Hyperparameters and optimizations

The values of `alpha`, `gamma`, and `epsilon` were mostly based on intuition and some “hit and trial”, but there are better ways to come up with good values.

Ideally, all three should decrease over time because as the agent continues to learn, it actually builds up more resilient priors;

  • αα: (the learning rate) should decrease as you continue to gain a larger and larger knowledge base.
  • γγ: as you get closer and closer to the deadline, your preference for a near-term reward should increase, as you won’t be around long enough to get the long-term reward, which means your gamma should decrease.
  • ϵϵ: as we develop our strategy, we have less need for exploration and more exploitation to get more utility from our policy, so as trials increase, epsilon should decrease.

Tuning the hyperparameters

A simple way to programmatically come up with the best set of values of the hyperparameter is to create a comprehensive search function (similar to grid search) that selects the parameters that would result in the best reward/time_steps ratio. The reason for reward/time_steps is that we want to choose parameters that enable us to get the maximum reward as fast as possible. We may want to track the number of penalties corresponding to the hyperparameter value combination as well because this can also be a deciding factor (we don’t want our smart agent to violate rules at the cost of reaching faster). A more fancy way to get the right combination of hyperparameter values would be to use Genetic Algorithms.

Conclusion and What’s Ahead

Alright! We began with understanding Reinforcement Learning with the help of real-world analogies. We then dived into the basics of Reinforcement Learning and framed a Self-driving cab as a Reinforcement Learning problem. We then used OpenAI’s Gym in python to provide us with a related environment, where we can develop our agent and evaluate it. Then we observed how terrible our agent was without using any algorithm to play the game, so we went ahead to implement the Q-learning algorithm from scratch. The agent’s performance improved significantly after Q-learning. Finally, we discussed better approaches for deciding the hyperparameters for our algorithm.

Q-learning is one of the easiest Reinforcement Learning algorithms. The problem with Q-earning however is, that once the number of states in the environment is very high, it becomes difficult to implement them with a Q table as the size would become very, very large. State-of-the-art techniques uses Deep neural networks instead of the Q-table (Deep Reinforcement Learning). The neural network takes in state information and actions to the input layer and learns to output the right action over time. Deep learning techniques (like Convolutional Neural Networks) are also used to interpret the pixels on the screen and extract information out of the game (like scores), and then let the agent control the game.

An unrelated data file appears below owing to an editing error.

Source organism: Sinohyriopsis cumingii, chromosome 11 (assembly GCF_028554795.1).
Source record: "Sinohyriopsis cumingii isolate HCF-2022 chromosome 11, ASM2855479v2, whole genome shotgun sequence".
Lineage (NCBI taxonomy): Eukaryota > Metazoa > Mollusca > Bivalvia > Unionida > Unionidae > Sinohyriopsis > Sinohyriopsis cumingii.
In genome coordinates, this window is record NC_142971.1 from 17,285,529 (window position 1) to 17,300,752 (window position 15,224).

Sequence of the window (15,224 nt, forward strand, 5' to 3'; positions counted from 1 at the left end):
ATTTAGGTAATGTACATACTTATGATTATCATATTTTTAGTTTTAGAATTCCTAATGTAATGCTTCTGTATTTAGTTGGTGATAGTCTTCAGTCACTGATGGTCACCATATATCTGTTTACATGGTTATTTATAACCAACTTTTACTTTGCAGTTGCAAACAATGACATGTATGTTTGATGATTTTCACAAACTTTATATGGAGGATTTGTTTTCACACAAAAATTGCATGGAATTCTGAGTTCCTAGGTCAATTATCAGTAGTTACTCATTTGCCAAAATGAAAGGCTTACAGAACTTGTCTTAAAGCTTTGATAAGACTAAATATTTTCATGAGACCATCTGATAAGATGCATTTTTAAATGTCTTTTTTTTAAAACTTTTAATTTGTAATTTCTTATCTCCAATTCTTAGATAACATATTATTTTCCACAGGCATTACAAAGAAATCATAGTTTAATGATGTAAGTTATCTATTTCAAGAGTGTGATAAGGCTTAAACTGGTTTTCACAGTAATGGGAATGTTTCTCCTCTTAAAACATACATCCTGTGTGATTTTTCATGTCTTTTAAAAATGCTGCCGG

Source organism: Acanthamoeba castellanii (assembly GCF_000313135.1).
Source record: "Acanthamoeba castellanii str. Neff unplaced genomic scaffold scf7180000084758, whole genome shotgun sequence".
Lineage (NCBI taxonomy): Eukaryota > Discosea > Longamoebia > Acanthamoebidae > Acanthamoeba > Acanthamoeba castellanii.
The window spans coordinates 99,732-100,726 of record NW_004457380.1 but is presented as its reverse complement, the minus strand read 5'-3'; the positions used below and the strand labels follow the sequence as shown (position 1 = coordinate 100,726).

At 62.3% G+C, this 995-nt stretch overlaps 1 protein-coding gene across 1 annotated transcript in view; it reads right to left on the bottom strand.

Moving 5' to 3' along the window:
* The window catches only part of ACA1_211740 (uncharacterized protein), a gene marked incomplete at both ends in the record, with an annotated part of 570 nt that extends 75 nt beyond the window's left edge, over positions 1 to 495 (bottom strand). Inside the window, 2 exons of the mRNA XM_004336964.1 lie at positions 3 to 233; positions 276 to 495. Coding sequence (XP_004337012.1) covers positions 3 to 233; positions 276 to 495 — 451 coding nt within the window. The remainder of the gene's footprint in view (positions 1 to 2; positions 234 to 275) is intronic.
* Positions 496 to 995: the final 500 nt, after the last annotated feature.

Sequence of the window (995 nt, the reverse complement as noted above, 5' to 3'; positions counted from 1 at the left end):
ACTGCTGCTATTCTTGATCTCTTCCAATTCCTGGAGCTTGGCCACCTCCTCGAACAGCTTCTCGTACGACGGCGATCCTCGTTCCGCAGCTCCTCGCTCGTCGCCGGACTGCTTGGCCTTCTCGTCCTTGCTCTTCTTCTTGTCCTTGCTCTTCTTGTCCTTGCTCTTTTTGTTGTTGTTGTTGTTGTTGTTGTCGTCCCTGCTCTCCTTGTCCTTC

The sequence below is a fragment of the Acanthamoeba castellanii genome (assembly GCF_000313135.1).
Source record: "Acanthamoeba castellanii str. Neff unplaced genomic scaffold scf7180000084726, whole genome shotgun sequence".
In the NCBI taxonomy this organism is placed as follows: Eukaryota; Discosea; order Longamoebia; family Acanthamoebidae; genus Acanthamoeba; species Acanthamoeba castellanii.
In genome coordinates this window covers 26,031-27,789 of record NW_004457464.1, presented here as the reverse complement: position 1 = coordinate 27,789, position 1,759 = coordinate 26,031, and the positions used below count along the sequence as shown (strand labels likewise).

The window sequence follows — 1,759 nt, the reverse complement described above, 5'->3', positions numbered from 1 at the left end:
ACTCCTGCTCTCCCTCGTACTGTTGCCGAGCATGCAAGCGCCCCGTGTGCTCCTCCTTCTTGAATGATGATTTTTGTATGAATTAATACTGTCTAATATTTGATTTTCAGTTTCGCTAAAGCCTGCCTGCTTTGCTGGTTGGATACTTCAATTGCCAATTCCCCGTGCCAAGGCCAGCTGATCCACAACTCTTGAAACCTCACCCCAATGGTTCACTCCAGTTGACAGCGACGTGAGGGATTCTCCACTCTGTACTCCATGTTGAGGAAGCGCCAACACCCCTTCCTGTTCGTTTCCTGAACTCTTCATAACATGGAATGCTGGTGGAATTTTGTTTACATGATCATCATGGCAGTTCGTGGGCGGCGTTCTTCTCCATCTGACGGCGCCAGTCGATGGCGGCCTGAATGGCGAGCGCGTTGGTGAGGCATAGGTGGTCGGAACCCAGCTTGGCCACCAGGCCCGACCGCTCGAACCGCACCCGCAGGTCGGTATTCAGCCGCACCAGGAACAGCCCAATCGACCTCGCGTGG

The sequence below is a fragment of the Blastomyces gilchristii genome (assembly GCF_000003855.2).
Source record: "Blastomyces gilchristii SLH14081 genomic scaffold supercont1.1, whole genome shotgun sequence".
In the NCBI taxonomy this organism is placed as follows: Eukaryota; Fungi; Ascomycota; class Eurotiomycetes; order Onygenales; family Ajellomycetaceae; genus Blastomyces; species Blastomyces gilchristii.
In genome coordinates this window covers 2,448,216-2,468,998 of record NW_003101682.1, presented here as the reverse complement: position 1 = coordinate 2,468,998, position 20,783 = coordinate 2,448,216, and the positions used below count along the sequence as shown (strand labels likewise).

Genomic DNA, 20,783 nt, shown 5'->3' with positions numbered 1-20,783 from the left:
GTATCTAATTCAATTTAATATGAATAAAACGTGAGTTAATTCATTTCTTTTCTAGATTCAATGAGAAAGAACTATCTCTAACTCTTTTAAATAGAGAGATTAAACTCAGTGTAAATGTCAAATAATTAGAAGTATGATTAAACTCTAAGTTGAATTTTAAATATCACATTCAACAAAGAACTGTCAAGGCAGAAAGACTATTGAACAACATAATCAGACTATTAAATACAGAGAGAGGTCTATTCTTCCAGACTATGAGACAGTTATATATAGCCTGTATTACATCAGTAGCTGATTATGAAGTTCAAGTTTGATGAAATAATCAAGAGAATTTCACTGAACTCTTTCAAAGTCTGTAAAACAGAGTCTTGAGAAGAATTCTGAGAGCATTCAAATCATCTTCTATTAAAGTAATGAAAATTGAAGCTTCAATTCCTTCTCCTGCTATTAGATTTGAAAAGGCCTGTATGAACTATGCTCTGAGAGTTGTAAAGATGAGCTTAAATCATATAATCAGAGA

We have discussed a lot about Reinforcement Learning and games. But Reinforcement learning is not just limited to games. It is used for managing stock portfolios and finances, making humanoid robots, manufacturing and inventory management, to develop general AI agents, which are agents that can perform multiple things with a single algorithm, like the same agent playing multiple Atari games. Open AI also has a platform called universe for measuring and training an AI’s general intelligence across myriads of games, websites, and other general applications.

Now, to you

If you’d like to continue with this project to make it better, here are a few things you can add:

  • Turn this code into a module of functions that can use multiple environments
  • Tune alpha, gamma, and/or epsilon using a decay over episodes
  • Implement a grid search to discover the best hyperparameters



Practical Reinforcement Learning (Coursera)Full course on Reinforcement Learning. Lots of great notebooks with hands-on exercises. Goes through more advanced Q-Learning techniques and math.

Reinforcement Learning: An Introduction by Richard S. SuttonThe goto book for anyone that wants a more in-depth and intuitive introduction to Reinforcement Learning. All examples and algorithms in the book are available on GitHub in Python.

Amir Masoud Sefidian
Amir Masoud Sefidian
Machine Learning Engineer